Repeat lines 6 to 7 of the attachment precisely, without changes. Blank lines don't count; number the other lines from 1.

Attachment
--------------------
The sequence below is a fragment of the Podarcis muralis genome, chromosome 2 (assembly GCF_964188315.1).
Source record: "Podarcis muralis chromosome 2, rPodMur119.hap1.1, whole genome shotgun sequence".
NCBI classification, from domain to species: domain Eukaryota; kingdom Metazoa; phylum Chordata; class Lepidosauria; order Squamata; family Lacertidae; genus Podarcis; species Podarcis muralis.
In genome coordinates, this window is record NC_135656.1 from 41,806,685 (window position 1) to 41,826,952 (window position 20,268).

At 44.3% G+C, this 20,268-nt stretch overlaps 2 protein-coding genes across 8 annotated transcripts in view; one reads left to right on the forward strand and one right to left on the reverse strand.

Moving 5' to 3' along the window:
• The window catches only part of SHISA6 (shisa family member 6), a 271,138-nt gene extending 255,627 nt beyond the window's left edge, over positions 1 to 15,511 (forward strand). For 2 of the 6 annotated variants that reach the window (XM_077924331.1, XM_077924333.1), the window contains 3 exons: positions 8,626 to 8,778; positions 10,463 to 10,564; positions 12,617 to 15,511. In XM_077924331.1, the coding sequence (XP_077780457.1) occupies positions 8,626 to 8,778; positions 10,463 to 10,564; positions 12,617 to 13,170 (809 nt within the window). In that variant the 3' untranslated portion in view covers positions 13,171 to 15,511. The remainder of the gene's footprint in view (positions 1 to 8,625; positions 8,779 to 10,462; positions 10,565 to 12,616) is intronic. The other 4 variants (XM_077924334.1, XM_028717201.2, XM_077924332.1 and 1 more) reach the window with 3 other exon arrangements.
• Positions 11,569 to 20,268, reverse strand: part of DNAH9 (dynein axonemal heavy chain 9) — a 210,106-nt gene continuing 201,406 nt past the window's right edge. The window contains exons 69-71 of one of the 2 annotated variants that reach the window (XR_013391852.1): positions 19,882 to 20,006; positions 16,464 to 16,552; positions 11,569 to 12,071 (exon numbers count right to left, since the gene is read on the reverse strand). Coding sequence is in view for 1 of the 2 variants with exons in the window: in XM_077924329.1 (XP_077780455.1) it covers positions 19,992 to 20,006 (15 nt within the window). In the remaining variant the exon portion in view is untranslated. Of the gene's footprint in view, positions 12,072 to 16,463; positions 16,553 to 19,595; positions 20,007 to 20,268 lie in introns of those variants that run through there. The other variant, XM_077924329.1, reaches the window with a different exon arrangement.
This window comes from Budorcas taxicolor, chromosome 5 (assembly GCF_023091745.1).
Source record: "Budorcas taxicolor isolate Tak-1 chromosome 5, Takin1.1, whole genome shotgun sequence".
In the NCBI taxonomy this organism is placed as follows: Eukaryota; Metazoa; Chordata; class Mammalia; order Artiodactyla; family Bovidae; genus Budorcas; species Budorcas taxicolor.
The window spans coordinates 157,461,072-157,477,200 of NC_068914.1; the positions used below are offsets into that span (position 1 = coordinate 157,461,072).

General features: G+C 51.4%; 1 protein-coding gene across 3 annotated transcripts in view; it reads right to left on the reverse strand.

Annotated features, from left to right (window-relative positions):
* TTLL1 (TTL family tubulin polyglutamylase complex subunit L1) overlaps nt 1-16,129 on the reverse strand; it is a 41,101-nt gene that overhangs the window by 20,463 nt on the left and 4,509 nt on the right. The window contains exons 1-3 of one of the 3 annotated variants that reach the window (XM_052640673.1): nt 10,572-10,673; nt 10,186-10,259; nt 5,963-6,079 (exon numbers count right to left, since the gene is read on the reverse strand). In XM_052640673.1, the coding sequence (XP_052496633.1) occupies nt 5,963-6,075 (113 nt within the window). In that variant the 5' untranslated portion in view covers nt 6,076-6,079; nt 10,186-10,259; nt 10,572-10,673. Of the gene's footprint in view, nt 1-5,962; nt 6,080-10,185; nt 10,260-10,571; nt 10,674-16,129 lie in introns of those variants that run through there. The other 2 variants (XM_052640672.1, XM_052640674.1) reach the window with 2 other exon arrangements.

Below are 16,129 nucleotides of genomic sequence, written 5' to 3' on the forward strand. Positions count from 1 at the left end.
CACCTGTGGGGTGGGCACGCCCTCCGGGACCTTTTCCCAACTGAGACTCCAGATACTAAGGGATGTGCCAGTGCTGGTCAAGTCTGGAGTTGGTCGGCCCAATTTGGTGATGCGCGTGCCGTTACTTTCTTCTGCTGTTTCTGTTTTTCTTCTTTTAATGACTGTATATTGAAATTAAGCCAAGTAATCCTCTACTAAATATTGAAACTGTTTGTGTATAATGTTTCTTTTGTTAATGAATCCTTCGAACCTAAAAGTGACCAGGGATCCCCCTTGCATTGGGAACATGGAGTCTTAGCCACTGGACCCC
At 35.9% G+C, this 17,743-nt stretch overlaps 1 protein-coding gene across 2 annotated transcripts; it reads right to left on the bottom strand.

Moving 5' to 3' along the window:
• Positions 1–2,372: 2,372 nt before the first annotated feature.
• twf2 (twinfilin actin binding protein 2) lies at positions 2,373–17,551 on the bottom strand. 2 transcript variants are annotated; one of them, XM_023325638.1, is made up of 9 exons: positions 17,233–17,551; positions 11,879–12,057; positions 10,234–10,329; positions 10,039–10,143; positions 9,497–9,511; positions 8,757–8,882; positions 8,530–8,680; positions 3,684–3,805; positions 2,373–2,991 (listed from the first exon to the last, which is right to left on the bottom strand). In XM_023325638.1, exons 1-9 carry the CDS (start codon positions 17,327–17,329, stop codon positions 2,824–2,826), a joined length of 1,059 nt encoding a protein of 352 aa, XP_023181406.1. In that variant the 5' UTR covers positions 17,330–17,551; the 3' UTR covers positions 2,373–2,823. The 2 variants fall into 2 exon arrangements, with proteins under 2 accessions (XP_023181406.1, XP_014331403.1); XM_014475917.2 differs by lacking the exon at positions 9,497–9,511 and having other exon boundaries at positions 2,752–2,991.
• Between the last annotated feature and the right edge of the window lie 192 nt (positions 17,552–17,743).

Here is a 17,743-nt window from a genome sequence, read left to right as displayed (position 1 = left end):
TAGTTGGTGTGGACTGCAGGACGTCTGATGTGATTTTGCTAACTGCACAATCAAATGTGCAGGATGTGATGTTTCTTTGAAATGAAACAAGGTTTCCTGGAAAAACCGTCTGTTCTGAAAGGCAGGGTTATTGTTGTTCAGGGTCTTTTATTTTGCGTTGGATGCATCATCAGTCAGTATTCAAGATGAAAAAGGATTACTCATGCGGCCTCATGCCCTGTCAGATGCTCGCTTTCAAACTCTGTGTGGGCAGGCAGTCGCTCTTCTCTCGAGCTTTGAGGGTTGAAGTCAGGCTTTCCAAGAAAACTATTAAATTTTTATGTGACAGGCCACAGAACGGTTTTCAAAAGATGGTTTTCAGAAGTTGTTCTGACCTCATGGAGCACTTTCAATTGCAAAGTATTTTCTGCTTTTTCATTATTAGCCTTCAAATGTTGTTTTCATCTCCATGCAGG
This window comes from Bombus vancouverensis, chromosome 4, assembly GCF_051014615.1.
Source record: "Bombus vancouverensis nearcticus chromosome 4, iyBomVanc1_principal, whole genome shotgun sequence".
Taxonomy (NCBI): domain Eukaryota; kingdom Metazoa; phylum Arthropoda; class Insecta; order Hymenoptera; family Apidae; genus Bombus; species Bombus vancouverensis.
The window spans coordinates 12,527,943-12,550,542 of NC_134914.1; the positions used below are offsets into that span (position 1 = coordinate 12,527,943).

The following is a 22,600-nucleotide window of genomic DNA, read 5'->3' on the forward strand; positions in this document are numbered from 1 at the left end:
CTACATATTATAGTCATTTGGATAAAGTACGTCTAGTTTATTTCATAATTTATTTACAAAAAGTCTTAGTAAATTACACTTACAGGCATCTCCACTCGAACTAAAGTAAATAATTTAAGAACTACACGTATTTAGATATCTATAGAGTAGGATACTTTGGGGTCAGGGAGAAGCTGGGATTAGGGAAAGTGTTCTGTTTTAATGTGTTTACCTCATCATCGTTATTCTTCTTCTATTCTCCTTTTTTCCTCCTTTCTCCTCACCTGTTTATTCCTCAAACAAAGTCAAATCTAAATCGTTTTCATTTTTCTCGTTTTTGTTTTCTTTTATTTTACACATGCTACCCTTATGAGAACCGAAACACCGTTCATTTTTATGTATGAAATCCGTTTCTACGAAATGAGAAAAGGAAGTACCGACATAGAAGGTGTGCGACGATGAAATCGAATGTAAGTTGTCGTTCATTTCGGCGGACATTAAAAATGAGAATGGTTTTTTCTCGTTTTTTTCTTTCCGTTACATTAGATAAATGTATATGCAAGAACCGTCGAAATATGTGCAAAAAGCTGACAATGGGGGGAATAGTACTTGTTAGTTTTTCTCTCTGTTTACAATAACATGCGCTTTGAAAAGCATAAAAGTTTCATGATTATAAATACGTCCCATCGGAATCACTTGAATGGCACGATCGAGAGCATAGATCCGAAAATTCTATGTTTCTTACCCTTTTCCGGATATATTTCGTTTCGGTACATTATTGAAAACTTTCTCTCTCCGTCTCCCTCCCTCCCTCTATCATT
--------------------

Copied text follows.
Moving 5' to 3' along the window:
• The window catches only part of SHISA6 (shisa family member 6), a 271,138-nt gene extending 255,627 nt beyond the window's left edge, over positions 1 to 15,511 (forward strand). For 2 of the 6 annotated variants that reach the window (XM_077924331.1, XM_077924333.1), the window contains 3 exons: positions 8,626 to 8,778; positions 10,463 to 10,564; positions 12,617 to 15,511. In XM_077924331.1, the coding sequence (XP_077780457.1) occupies positions 8,626 to 8,778; positions 10,463 to 10,564; positions 12,617 to 13,170 (809 nt within the window). In that variant the 3' untranslated portion in view covers positions 13,171 to 15,511. The remainder of the gene's footprint in view (positions 1 to 8,625; positions 8,779 to 10,462; positions 10,565 to 12,616) is intronic. The other 4 variants (XM_077924334.1, XM_028717201.2, XM_077924332.1 and 1 more) reach the window with 3 other exon arrangements.